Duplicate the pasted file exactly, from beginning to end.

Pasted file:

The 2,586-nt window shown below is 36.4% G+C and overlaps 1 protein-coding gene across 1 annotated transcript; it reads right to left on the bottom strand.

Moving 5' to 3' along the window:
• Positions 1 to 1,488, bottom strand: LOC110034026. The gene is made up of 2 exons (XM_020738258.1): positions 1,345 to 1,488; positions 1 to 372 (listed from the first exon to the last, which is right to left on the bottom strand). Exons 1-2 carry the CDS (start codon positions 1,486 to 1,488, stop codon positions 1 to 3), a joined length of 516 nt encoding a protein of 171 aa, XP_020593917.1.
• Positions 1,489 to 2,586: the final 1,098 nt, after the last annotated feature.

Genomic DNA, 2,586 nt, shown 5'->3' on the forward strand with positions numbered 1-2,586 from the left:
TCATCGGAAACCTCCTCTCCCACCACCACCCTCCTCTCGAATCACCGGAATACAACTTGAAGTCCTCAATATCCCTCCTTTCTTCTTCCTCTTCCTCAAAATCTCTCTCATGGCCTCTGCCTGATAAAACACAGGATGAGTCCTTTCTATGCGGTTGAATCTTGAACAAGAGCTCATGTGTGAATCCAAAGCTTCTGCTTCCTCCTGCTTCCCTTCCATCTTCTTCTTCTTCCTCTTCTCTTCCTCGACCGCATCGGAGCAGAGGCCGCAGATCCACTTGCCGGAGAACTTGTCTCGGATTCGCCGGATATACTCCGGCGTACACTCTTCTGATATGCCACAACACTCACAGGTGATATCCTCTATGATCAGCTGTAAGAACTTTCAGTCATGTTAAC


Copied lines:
The 2,586-nt window shown below is 36.4% G+C and overlaps 1 protein-coding gene across 1 annotated transcript; it reads right to left on the bottom strand.

Moving 5' to 3' along the window:
• Positions 1 to 1,488, bottom strand: LOC110034026. The gene is made up of 2 exons (XM_020738258.1): positions 1,345 to 1,488; positions 1 to 372 (listed from the first exon to the last, which is right to left on the bottom strand). Exons 1-2 carry the CDS (start codon positions 1,486 to 1,488, stop codon positions 1 to 3), a joined length of 516 nt encoding a protein of 171 aa, XP_020593917.1.
• Positions 1,489 to 2,586: the final 1,098 nt, after the last annotated feature.

Genomic DNA, 2,586 nt, shown 5'->3' on the forward strand with positions numbered 1-2,586 from the left:
TCATCGGAAACCTCCTCTCCCACCACCACCCTCCTCTCGAATCACCGGAATACAACTTGAAGTCCTCAATATCCCTCCTTTCTTCTTCCTCTTCCTCAAAATCTCTCTCATGGCCTCTGCCTGATAAAACACAGGATGAGTCCTTTCTATGCGGTTGAATCTTGAACAAGAGCTCATGTGTGAATCCAAAGCTTCTGCTTCCTCCTGCTTCCCTTCCATCTTCTTCTTCTTCCTCTTCTCTTCCTCGACCGCATCGGAGCAGAGGCCGCAGATCCACTTGCCGGAGAACTTGTCTCGGATTCGCCGGATATACTCCGGCGTACACTCTTCTGATATGCCACAACACTCACAGGTGATATCCTCTATGATCAGCTGTAAGAACTTTCAGTCATGTTAAC